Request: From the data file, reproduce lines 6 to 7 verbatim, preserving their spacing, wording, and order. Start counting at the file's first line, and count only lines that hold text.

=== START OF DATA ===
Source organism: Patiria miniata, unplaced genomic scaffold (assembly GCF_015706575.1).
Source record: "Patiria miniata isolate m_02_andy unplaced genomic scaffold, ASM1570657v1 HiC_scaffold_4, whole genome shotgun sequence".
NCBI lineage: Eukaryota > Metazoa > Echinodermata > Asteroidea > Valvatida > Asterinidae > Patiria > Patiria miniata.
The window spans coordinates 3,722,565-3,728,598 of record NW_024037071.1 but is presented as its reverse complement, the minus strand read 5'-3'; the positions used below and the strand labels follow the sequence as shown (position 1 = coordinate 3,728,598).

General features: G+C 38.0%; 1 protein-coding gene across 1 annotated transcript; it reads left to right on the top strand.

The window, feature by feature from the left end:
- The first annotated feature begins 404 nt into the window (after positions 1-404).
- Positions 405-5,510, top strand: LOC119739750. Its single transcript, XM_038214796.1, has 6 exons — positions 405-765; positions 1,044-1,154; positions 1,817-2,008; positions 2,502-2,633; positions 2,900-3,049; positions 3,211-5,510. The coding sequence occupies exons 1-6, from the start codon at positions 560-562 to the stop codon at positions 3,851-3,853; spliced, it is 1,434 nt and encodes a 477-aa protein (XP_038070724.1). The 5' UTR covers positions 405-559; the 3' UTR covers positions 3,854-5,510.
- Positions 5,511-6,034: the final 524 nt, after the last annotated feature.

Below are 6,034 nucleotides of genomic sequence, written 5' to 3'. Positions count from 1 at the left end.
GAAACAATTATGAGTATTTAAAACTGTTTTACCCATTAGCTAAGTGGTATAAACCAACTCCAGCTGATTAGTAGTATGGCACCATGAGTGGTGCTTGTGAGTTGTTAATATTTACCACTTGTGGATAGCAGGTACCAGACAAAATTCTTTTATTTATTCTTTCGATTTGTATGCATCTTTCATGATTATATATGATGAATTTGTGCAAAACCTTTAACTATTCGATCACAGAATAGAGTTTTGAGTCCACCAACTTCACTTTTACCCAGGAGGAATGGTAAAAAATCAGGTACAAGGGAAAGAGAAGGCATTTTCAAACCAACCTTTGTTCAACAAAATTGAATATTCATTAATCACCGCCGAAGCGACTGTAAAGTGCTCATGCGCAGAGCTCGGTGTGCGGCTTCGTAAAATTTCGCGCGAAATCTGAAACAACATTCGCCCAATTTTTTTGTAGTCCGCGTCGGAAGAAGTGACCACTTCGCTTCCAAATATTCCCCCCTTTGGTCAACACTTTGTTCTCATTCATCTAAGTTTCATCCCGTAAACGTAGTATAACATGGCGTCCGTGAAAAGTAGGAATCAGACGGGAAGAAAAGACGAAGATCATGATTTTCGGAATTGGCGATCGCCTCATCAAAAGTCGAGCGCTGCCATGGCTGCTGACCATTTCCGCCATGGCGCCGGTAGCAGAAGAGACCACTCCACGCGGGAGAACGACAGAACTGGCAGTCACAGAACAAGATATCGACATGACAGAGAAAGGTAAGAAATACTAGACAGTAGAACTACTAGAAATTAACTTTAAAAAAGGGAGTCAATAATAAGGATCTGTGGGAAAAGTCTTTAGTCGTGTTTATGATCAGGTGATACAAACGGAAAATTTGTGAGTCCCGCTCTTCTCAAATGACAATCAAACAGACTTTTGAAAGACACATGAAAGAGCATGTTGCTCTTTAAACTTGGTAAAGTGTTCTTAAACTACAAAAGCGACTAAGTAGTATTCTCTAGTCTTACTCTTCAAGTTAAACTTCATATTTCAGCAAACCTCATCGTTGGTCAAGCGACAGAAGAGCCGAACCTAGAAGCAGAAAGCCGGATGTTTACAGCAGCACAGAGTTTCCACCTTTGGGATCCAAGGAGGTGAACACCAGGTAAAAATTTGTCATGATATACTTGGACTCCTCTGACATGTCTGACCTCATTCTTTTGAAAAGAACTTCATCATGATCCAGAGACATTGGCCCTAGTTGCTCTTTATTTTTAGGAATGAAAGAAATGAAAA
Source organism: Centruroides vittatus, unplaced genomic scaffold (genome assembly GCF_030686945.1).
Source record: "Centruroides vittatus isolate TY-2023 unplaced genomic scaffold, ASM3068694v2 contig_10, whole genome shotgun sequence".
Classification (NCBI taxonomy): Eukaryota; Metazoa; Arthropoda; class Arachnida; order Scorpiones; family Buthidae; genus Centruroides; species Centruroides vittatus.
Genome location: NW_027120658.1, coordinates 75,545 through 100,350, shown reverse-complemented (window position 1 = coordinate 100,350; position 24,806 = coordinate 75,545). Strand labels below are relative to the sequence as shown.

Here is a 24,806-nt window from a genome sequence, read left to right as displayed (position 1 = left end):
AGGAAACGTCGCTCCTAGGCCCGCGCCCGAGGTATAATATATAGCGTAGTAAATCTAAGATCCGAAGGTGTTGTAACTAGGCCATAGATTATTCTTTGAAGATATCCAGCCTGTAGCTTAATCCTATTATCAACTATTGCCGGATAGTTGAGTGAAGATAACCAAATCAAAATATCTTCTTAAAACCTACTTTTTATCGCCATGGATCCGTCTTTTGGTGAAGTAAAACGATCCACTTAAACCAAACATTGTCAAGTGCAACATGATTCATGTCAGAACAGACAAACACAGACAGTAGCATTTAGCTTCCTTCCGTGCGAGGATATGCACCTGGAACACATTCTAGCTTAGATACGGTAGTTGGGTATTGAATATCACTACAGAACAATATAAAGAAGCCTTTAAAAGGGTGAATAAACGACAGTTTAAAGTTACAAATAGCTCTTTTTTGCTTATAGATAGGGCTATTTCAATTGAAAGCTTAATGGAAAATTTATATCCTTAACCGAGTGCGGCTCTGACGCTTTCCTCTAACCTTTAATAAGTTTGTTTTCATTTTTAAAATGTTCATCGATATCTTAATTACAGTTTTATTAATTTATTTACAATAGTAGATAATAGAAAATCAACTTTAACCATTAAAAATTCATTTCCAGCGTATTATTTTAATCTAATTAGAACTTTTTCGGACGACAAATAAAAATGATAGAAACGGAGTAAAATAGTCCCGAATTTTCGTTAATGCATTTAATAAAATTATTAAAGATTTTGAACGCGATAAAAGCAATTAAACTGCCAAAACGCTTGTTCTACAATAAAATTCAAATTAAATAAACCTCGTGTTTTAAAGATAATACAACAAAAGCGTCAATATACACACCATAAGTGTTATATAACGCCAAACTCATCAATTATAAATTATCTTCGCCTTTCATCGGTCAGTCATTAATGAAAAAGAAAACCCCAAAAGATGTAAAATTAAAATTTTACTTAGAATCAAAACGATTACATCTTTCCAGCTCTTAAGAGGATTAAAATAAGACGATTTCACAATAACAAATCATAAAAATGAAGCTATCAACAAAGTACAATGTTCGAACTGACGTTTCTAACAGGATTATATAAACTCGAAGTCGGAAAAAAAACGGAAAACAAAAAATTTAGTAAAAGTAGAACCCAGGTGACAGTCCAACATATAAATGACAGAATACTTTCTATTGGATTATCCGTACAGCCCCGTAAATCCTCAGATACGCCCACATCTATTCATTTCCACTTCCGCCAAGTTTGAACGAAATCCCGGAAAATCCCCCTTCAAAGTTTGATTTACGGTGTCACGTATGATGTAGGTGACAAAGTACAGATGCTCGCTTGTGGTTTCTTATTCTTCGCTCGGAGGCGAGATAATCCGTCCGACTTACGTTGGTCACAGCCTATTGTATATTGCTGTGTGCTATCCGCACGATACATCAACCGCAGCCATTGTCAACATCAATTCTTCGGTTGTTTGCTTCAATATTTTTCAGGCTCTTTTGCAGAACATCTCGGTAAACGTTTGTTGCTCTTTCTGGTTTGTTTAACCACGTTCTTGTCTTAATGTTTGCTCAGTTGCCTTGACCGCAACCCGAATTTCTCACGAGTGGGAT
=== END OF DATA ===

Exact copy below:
The window, feature by feature from the left end:
- The first annotated feature begins 404 nt into the window (after positions 1-404).